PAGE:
Jose Pizarro

Chef Jose Pizarro © Michelle Chaplow
Celebrity Chef Jose Pizarro.

Page I | Page II | Page III


No tantrums, no ego, no geezer antics - Jose Pizarro loves cooking, wants his customers to enjoy his food, and is passionate about Spanish products. Charming, modest and easy-going, this chef from Extremadura, southern Spain talks exclusively to about his experiences of living and working in London, his new restaurant, and his plans to open a hotel in Spain.

The first question Jose Pizarro asks me when I meet him in the chic Seville hotel where we’re doing the interview, which has taken much coordination due to his skin-tight schedule, is “Is it too dark here? Would you rather move to another area?” Not many chefs are as considerate as that. What is more, Jose has just spent two hectic days, visiting olive factories near Seville with a group of foreign journalists in his role as the face of Olives of Spain, before sitting down to talk exclusively to



“I know about the process, but I’ve never seen it,” he tells me. “It was fascinating. The olive farm was beautiful, it was great weather, the light was wonderful - I cooked for the journalists – a typical Sevillano dish of cod with onions, orange and olives, and lamb with olives and potatoes.”

“I’ve met lots of people while I’ve been here,” says Jose with his trademark enthusiasm. “I’ve done photo shoots. I’ve talked to people from Poland and the Czech Republic, where people are now getting interested in olive oil. In India it is sold as a very healthy product – people go into parks to explain to joggers what it is.” He is interested in every aspect of the product he is promoting.

“I already know Seville,” explains Jose. “I love the Sevillanos, they’re so charming. Last night we went to a tablao [flamenco show) at El Gallo. I liked it very much. The night before that we went to a bar with live music, called Lo Nuestro, in Triana. And then to another bar next door to that.” No early nights for this man on what is essentially a business trip. But then working visits for a Spaniard in his native land are not your average business trip.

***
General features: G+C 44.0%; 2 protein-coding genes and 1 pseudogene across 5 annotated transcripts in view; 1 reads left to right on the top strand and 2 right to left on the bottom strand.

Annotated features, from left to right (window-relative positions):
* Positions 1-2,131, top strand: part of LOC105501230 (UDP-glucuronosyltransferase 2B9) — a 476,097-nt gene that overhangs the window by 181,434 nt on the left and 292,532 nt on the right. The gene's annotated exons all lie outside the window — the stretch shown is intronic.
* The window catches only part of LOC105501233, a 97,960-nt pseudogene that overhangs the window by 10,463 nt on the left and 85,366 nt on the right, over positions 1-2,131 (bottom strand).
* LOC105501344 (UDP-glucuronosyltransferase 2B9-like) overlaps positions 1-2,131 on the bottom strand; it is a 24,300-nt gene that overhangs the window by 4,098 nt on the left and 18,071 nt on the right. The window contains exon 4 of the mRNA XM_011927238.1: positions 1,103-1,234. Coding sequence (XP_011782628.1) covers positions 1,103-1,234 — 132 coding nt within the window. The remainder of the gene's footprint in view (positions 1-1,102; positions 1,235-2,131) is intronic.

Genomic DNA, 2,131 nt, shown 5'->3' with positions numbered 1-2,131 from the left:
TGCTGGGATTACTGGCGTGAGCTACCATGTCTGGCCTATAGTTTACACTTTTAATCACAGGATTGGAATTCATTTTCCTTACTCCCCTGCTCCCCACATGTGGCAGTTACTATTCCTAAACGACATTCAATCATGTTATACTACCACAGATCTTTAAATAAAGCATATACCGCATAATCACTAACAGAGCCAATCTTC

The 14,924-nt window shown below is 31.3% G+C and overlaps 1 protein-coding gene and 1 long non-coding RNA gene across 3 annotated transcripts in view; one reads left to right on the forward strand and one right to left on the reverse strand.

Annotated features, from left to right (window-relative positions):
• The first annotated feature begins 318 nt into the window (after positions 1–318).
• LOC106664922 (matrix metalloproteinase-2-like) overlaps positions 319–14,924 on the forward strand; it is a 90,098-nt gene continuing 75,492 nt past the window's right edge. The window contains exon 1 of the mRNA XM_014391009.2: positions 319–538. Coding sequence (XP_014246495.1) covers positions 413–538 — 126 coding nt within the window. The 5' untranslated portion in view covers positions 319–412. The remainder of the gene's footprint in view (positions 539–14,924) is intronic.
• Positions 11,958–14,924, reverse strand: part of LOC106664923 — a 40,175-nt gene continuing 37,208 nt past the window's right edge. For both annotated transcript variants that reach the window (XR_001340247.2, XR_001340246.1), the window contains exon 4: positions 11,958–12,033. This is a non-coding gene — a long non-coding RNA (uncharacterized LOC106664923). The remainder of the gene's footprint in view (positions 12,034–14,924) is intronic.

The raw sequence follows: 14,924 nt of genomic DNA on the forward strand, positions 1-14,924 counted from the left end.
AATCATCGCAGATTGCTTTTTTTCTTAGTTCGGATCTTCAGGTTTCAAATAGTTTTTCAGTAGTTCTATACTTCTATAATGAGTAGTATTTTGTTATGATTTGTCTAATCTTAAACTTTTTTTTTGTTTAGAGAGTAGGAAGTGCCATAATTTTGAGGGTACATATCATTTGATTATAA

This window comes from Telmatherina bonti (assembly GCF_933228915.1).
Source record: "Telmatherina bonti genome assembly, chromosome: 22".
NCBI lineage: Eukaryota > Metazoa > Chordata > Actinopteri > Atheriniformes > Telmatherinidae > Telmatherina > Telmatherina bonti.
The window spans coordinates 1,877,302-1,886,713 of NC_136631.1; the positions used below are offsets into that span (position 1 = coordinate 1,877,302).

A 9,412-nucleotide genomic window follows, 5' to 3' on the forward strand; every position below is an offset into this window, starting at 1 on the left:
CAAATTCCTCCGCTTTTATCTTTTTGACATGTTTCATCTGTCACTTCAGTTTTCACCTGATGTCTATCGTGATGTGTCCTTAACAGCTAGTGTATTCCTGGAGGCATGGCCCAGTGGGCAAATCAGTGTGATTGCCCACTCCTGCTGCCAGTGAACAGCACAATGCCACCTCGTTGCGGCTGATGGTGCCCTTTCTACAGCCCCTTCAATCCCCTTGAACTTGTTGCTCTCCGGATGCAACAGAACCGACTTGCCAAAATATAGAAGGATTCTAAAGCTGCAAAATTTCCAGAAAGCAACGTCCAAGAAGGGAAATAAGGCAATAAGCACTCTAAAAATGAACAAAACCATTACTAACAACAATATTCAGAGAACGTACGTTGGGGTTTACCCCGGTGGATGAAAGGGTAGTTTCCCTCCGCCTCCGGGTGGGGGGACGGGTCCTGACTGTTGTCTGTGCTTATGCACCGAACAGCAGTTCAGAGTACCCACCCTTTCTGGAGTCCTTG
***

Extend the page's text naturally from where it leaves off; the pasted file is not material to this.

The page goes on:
“I’m very proud to be Spanish, to show my country to people,” says Jose. “This is my sixth or seventh trip here with journalists this year – I’ve been all over Spain.”

Jose has had more time to visit Spain since he left his three highly successful Brindisa restaurants in London in May, selling out his share to his partners. “I’ve done what I wanted to do,” he states simply. His critically acclaimed flagship locale, Tapas Brindisa in Borough Market, won four stars from Time Out.

“I miss the kitchen,” he laments. “ I miss the cooking hob, I miss the contact with my work colleagues, my customers. I need that stress, that buzz - I think I’m addicted to the kitchen!”

He won’t have to wait too long; the next project, a restaurant and wine bar in the same street of old brick warehouses near Tower Bridge, should be opening in May 2011. “When I went in, I had a feeling – damn, I want this place,” he recalls. It is currently being refurbished, and he is finalising the paperwork. You can see he’s dying to get his teeth into his new restaurant. For the meantime, he is very content to work promoting Spanish products such as olives, and Rioja wines, for which he is also an ambassador. “I am very lucky,” he explains, a sentiment he reiterates throughout our conversation. “I want to make the most of my position to talk about Spain’s wonderful products.”

Page I | Page II | Page III
Living in Andalucia